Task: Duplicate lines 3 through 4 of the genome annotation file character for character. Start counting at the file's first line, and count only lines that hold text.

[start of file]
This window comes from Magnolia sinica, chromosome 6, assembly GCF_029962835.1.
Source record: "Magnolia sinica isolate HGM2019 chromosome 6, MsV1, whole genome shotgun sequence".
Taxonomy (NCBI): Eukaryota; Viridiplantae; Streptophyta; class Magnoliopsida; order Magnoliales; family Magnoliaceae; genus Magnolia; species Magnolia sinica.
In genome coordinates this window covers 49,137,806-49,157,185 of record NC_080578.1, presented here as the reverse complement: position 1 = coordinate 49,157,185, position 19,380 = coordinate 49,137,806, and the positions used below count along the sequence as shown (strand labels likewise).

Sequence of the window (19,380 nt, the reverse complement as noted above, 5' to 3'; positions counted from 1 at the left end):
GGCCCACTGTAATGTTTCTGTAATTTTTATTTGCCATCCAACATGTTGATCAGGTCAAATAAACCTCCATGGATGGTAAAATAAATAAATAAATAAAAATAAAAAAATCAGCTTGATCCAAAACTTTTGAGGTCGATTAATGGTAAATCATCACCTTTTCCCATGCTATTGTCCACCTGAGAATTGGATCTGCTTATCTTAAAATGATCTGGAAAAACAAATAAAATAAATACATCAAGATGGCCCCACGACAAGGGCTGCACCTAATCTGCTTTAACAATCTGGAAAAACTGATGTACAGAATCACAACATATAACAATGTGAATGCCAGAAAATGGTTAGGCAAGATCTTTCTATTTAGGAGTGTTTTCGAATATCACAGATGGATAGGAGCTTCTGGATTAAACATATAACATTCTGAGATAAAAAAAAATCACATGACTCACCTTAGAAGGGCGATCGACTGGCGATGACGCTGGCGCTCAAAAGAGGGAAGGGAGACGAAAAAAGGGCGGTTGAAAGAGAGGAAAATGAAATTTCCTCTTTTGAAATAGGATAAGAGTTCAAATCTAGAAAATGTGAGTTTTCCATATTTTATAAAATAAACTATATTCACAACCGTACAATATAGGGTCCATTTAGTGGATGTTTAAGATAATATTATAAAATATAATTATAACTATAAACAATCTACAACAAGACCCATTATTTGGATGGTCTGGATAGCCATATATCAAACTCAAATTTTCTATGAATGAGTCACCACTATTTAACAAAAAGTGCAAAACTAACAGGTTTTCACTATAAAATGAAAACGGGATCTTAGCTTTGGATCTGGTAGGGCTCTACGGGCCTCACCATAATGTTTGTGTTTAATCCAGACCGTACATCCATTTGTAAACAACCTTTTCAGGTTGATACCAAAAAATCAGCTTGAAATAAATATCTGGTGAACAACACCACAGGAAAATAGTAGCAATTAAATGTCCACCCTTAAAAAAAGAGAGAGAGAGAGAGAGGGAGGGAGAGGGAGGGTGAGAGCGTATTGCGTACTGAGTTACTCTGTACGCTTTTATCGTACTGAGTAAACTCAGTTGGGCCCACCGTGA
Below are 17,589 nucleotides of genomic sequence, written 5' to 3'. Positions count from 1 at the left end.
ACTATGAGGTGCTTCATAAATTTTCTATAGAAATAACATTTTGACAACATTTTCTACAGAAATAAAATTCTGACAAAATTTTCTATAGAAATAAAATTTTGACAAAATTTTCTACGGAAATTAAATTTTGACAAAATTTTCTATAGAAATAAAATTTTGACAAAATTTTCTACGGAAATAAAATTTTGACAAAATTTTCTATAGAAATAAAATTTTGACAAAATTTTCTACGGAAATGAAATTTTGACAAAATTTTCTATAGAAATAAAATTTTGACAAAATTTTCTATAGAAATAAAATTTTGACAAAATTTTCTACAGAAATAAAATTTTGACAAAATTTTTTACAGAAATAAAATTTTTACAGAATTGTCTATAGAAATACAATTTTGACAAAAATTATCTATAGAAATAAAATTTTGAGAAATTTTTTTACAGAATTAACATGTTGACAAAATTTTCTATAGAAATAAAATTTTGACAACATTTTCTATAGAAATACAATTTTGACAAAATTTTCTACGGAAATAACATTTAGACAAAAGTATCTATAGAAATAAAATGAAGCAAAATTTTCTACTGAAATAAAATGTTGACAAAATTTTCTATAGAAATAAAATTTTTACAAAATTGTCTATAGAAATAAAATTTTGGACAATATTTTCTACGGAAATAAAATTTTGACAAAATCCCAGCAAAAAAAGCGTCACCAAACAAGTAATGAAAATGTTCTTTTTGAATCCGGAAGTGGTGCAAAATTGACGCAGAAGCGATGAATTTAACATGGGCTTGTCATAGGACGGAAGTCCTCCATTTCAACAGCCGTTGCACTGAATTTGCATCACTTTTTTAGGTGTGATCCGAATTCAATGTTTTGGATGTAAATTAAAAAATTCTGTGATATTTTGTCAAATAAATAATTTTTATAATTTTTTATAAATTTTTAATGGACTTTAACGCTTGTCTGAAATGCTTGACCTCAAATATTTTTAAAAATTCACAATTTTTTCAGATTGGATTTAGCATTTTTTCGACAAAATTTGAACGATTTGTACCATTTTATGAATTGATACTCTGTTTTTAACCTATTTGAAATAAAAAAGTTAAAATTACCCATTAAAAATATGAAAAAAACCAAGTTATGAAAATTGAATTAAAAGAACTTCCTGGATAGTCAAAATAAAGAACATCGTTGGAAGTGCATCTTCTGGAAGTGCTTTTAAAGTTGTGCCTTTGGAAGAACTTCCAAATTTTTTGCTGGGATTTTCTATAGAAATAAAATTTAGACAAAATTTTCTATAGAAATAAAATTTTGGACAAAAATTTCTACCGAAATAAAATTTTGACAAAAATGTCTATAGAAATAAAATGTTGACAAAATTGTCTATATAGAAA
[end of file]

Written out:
Taxonomy (NCBI): Eukaryota; Viridiplantae; Streptophyta; class Magnoliopsida; order Magnoliales; family Magnoliaceae; genus Magnolia; species Magnolia sinica.
In genome coordinates this window covers 49,137,806-49,157,185 of record NC_080578.1, presented here as the reverse complement: position 1 = coordinate 49,157,185, position 19,380 = coordinate 49,137,806, and the positions used below count along the sequence as shown (strand labels likewise).